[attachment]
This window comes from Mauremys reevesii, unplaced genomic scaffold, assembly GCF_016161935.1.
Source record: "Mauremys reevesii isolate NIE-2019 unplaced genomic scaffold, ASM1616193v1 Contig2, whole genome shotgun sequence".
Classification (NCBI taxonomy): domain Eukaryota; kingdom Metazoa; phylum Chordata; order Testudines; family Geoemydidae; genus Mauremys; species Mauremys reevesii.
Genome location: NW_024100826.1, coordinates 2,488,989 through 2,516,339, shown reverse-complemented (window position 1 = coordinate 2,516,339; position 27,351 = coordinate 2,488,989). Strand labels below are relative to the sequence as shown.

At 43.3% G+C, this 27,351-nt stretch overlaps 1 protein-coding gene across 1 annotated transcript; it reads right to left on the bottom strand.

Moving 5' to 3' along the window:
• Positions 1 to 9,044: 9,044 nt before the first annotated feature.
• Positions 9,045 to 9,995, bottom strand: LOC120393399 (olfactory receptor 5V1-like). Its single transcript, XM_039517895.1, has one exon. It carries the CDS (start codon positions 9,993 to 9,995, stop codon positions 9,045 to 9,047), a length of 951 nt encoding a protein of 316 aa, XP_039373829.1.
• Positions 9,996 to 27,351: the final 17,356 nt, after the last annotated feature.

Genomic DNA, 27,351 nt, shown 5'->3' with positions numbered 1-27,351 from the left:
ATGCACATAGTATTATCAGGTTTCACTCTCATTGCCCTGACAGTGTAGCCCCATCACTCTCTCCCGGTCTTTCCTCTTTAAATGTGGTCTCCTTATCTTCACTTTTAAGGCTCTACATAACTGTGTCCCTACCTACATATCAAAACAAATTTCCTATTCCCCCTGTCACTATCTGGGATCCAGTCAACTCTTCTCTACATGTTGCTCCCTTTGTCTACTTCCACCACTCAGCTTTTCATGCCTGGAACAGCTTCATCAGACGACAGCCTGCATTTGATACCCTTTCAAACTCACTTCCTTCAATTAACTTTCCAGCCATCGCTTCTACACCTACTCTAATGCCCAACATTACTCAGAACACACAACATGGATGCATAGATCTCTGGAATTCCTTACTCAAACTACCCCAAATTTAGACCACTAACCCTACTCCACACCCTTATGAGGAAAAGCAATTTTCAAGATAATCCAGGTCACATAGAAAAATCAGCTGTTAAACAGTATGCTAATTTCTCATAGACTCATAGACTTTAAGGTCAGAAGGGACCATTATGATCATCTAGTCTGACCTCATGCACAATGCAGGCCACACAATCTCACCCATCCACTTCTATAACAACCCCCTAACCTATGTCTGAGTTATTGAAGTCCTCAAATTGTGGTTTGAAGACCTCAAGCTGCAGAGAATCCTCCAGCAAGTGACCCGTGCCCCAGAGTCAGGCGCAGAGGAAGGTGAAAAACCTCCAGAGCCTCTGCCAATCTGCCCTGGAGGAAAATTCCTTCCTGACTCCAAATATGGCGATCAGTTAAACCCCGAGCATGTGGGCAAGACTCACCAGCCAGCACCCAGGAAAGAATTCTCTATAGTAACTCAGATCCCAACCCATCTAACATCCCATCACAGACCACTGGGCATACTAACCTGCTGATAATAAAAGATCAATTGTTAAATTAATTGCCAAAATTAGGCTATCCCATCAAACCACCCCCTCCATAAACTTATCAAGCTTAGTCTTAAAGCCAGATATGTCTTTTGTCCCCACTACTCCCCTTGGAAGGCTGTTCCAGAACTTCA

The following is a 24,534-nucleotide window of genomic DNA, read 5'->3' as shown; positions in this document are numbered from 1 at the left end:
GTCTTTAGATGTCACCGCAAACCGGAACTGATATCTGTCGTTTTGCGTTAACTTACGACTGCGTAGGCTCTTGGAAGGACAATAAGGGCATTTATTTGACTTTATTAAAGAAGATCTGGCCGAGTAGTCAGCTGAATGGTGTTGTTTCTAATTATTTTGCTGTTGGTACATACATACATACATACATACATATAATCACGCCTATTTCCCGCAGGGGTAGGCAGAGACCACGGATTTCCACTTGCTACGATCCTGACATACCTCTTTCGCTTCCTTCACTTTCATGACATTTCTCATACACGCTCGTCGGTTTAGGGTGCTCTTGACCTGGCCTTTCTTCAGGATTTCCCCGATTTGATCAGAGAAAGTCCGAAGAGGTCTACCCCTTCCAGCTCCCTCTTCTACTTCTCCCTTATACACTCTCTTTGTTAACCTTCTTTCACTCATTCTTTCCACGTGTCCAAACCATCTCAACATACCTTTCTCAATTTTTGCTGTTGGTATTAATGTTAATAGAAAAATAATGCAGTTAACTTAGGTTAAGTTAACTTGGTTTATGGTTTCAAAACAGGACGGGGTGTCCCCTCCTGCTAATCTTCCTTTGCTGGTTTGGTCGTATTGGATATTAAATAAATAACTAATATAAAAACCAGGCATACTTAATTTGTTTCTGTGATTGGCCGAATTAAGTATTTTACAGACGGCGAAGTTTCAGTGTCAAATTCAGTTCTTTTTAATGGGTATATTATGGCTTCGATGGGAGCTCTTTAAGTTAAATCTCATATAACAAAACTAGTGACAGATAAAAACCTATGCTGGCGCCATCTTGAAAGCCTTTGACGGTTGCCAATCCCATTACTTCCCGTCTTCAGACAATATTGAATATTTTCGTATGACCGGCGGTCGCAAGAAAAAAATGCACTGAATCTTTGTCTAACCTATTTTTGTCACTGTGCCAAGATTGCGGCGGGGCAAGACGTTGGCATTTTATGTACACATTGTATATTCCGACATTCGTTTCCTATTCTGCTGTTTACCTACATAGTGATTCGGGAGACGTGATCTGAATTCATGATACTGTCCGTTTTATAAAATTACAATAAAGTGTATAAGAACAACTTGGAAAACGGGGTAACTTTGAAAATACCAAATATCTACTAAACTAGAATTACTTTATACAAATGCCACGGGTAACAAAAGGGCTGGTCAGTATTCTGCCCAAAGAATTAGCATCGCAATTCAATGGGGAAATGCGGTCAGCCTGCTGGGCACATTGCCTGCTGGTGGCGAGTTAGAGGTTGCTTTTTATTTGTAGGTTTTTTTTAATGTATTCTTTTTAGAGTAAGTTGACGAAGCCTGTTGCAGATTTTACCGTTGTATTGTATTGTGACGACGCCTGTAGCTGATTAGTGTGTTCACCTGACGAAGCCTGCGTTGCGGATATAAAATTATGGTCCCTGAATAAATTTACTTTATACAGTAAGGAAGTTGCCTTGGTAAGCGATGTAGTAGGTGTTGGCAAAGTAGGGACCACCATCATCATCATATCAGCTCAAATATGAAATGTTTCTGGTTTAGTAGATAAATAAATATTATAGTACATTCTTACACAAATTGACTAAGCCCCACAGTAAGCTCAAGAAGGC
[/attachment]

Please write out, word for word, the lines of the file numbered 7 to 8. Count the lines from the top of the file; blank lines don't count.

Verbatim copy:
• Positions 1 to 9,044: 9,044 nt before the first annotated feature.
• Positions 9,045 to 9,995, bottom strand: LOC120393399 (olfactory receptor 5V1-like). Its single transcript, XM_039517895.1, has one exon. It carries the CDS (start codon positions 9,993 to 9,995, stop codon positions 9,045 to 9,047), a length of 951 nt encoding a protein of 316 aa, XP_039373829.1.